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Well-defined cholesterol polymers with pH-controlled membrane switching activity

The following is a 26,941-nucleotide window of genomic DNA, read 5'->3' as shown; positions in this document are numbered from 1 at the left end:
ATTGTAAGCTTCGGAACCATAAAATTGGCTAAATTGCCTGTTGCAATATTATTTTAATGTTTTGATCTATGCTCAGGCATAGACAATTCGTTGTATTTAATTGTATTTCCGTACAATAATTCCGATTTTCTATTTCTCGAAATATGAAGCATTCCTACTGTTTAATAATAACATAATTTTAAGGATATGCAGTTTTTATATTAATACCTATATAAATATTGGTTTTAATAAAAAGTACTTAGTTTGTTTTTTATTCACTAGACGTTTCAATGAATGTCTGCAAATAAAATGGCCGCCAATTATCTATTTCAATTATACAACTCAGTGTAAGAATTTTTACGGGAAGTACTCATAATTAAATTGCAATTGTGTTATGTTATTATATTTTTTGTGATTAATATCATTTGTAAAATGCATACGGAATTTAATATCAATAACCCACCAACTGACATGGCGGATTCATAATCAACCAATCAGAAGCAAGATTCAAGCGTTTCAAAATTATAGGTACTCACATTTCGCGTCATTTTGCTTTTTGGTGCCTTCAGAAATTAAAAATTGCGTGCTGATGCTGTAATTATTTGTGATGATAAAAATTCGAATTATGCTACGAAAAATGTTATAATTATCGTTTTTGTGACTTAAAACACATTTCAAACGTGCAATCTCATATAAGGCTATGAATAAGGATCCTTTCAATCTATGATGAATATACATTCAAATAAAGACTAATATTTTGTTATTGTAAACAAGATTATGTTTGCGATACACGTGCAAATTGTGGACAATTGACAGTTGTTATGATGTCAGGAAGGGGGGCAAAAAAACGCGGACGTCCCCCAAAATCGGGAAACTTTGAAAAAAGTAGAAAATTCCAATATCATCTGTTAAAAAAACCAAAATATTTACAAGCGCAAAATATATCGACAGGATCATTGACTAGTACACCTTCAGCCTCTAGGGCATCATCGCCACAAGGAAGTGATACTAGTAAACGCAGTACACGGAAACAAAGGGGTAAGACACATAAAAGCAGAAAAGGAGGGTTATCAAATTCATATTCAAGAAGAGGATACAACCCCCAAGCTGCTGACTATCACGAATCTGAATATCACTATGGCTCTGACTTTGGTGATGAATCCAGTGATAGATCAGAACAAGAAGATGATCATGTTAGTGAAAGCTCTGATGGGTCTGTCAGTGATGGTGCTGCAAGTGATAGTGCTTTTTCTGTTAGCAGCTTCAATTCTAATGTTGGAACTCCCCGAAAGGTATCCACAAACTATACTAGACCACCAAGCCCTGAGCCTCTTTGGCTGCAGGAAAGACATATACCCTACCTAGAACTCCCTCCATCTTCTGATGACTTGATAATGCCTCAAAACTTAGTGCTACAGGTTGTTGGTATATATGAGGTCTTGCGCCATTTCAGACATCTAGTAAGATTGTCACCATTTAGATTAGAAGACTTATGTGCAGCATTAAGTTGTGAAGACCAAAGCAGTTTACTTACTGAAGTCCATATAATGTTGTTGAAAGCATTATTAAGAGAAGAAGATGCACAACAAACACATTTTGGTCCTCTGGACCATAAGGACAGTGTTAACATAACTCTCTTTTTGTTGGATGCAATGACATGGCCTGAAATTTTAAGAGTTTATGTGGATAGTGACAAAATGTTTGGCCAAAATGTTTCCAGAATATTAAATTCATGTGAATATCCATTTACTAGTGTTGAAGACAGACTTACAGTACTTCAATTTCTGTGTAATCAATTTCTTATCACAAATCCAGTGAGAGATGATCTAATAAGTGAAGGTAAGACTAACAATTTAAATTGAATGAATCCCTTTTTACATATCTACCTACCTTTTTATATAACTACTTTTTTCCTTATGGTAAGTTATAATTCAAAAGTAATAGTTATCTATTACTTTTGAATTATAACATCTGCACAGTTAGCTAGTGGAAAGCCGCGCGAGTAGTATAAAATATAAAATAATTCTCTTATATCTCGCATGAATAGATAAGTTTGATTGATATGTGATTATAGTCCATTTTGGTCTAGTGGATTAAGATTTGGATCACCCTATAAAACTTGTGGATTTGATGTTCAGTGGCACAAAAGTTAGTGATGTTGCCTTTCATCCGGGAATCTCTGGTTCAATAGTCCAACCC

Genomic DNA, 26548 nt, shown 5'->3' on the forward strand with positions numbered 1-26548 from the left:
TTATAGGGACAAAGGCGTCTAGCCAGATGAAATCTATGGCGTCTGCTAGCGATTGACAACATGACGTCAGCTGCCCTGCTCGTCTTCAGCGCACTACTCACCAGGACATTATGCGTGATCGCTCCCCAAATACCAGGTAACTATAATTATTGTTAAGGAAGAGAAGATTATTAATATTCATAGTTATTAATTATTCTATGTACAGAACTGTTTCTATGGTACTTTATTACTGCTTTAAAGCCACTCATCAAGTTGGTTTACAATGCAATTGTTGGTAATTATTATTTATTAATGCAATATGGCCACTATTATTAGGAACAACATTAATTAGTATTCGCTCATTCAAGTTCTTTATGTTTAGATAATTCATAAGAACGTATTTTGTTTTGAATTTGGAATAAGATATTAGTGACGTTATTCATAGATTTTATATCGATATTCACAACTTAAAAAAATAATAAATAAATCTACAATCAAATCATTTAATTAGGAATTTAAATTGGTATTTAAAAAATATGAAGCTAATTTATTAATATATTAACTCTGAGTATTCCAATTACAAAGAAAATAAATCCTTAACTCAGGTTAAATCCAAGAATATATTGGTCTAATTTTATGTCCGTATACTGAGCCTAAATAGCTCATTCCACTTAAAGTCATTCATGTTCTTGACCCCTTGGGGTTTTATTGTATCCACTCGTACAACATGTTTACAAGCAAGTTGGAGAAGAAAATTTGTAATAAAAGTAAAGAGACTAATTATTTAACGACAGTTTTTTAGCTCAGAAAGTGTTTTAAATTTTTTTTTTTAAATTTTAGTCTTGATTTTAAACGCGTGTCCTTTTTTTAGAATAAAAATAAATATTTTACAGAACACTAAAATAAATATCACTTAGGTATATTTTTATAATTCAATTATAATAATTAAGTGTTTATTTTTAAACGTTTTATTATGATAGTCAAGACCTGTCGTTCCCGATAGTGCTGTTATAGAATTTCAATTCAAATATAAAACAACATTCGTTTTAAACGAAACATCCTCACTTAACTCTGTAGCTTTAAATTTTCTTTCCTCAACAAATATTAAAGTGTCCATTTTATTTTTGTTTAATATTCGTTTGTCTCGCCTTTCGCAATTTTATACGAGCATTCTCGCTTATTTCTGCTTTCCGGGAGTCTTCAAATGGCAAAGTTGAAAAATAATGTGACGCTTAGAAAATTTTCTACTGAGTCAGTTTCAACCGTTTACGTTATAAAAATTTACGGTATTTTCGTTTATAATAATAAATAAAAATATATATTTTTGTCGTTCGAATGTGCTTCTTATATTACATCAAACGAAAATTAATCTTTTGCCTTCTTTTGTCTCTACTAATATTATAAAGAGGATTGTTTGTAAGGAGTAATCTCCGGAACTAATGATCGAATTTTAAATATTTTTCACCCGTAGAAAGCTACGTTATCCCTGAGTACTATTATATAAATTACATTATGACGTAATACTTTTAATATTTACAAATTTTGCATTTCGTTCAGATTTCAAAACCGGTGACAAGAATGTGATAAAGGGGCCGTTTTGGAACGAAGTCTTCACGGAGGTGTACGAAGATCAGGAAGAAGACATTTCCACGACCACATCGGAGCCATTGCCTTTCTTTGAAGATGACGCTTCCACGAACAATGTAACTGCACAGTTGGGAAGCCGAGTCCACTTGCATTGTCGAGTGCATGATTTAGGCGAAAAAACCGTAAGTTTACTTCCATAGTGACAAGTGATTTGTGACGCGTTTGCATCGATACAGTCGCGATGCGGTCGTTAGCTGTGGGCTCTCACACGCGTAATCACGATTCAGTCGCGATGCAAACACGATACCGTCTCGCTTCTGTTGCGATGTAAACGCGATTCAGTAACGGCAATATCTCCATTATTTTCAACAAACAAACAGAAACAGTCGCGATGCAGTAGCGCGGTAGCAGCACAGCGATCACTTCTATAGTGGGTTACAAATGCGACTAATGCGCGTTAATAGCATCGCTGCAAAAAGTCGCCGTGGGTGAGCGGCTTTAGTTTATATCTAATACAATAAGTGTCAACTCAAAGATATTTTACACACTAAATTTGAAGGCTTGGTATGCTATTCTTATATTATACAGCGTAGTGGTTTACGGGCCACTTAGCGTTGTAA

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Cholesterol has been used as an effective component of therapeutic delivery systems because of its ability to cross cellular membranes. Considering this, well-defined copolymers of methacrylic acid and cholesteryl methacrylate, poly(methacrylic acid-co-cholesteryl methacrylate) P(MAA-co-CMA), were generated as potential delivery system components for pH-controlled intracellular delivery of therapeutics. Statistical copolymers with varying cholesterol contents (2, 4, and 8 mol %) were synthesized via reversible addition-fragmentation chain transfer (RAFT) polymerization. Dynamic light scattering (DLS) analysis showed that the hydrodynamic diameters of the copolymers in aqueous solutions ranged from 5 ± 0.3 to 7 ± 0.4 nm for the copolymers having 2 and 4 mol % CMA and 8 ± 1.1 to 13 ± 1.9 nm for the copolymer having 8 mol % CMA with increasing pH (pH 4.5-7.4). Atomic force microscopy (AFM) analysis revealed that the copolymer having 8 mol % CMA formed supramolecular assemblies while the copolymers having 2 and 4 mol % CMA existed as unimers in aqueous solution. The pH-responsive behavior of the copolymers was investigated via UV-visible spectroscopy revealing phase transitions at pH 3.9 for 2 mol % CMA, pH 4.7 for 4 mol % CMA, and pH 5.4 for 8 mol % CMA. Lipid bilayers and liposomes as models for cellular membranes were generated to probe their interactions with the synthesized copolymers. The interactions were determined in a pH-dependent manner (at pH 5.0 and 7.4) using surface plasmon resonance (SPR) spectroscopy and liposome leakage assay. Both the SPR analyses and liposome leakage assays indicated that the copolymer containing 2 mol % CMA displayed the greatest polymer-lipid interactions at pH 5.0, presenting the highest binding ability to the lipid bilayer surfaces, and also demonstrating the highest membrane destabilization activity. CellTiter-Blue assay showed that the copolymers did not affect the cell viability up to 30 μM over a period of 72 h. © 2012 American Chemical Society.